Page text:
Does Insider Buying at IBM Mask Its Poor Performance Enough?

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It’s nothing new to track insider buying and selling when corporate managers are active in the shares of the companies they run. There are many reasons an insider would sell a stock, but when they buy their own shares in the open market there is generally one reason: they think the market is not reflecting the real potential of the company.

So what happens after a massive slide in International Business Machines Corp. (NYSE: IBM) and insiders have started buying the stock?

IBM shares were up 4% at $120.30 on Monday after SEC filings showed that corporate insiders were buying up the shares after a huge drop. The $34 billion acquisition of Red Hat Inc. (NYSE: RHT) added more pressure on top of IBM’s earnings. IBM was north of $150 as recently as October 5, but last week Big Blue shares briefly traded under $115.

As far as the insider buying, several purchases were worth noting. The real question to ask is if insider buying alone is enough to mask all of IBM’s problems and that it overpaid to become a hybrid cloud leader and as it struggles to shake off the old IT-services unit’s dominance on its revenues.

The chief executive and board chair, Ginni Rometty, bought 8,500 shares at an average price of $117.51 on November 2, with a total spend of more than $998,000 this time around. She was shown in SEC filings to hold 11,368 direct shares and has 240,531 in indirect shares (options or trusts).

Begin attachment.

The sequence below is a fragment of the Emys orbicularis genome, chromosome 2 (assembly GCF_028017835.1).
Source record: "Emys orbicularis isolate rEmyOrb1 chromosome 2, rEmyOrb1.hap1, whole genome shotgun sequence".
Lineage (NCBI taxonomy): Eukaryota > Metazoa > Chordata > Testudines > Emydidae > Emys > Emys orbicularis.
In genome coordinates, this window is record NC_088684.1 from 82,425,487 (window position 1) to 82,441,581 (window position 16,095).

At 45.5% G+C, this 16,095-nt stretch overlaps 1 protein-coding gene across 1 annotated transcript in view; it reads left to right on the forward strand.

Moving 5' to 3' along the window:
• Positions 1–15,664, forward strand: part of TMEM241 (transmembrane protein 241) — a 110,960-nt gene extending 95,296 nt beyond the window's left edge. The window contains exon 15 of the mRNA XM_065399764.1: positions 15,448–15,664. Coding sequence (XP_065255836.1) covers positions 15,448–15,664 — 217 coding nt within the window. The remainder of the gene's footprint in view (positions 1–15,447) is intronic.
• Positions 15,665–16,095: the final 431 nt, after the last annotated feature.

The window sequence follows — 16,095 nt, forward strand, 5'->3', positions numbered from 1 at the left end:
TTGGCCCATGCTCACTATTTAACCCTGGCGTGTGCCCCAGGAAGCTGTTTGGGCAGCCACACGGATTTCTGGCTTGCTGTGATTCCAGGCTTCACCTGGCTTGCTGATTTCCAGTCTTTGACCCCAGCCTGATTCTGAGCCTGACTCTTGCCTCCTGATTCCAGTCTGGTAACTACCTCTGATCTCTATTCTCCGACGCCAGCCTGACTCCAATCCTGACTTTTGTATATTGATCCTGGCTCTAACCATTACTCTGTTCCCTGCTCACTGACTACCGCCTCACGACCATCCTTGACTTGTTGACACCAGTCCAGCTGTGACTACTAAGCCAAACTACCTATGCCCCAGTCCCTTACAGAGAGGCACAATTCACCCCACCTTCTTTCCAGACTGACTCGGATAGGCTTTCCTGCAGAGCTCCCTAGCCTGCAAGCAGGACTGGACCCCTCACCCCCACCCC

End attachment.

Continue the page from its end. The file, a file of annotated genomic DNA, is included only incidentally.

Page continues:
Director Frederick Waddell bought 2,153 shares at an average of $115.99 on November 1. That’s almost $250,000 worth of shares bought. His trust now owns 2,763 shares.

Director Joseph Swedish bought 2,000 shares at an average of $116.42 on November 1. That was over $232,000 worth of stock. His trust now holds 3,261 shares of IBM.

Two other insider purchases were seen last week:

  • Sidney Taurel (director) bought 4,311 shares at $115.02 apiece on October 31 for almost $496,000 in aggregate.
  • James Owens (director) bought 1,000 shares at $115.02 apiece on October 31 for almost $114,673 in aggregate.

With IBM shares back up to about $120 per share, its 52-week range is $114.09 to $171.13. The prior consensus analyst target price from Thomson Reuters was last seen at $155.94.